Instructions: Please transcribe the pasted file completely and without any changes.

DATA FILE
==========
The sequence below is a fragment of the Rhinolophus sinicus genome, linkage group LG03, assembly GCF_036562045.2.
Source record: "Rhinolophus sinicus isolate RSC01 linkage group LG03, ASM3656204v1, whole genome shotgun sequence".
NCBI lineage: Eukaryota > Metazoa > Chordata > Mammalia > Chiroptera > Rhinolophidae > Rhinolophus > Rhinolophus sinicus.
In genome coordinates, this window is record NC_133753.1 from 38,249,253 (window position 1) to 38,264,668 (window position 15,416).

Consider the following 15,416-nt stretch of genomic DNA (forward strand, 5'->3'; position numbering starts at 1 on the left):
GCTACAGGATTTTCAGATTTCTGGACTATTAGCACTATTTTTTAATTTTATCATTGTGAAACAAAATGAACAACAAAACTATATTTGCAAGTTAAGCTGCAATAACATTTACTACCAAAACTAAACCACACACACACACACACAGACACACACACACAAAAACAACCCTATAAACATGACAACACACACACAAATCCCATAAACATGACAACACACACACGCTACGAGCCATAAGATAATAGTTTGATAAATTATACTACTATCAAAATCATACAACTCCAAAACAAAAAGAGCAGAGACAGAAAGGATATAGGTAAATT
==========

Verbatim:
The sequence below is a fragment of the Rhinolophus sinicus genome, linkage group LG03, assembly GCF_036562045.2.
Source record: "Rhinolophus sinicus isolate RSC01 linkage group LG03, ASM3656204v1, whole genome shotgun sequence".
NCBI lineage: Eukaryota > Metazoa > Chordata > Mammalia > Chiroptera > Rhinolophidae > Rhinolophus > Rhinolophus sinicus.
In genome coordinates, this window is record NC_133753.1 from 38,249,253 (window position 1) to 38,264,668 (window position 15,416).

Consider the following 15,416-nt stretch of genomic DNA (forward strand, 5'->3'; position numbering starts at 1 on the left):
GCTACAGGATTTTCAGATTTCTGGACTATTAGCACTATTTTTTAATTTTATCATTGTGAAACAAAATGAACAACAAAACTATATTTGCAAGTTAAGCTGCAATAACATTTACTACCAAAACTAAACCACACACACACACACACAGACACACACACACAAAAACAACCCTATAAACATGACAACACACACACAAATCCCATAAACATGACAACACACACACGCTACGAGCCATAAGATAATAGTTTGATAAATTATACTACTATCAAAATCATACAACTCCAAAACAAAAAGAGCAGAGACAGAAAGGATATAGGTAAATT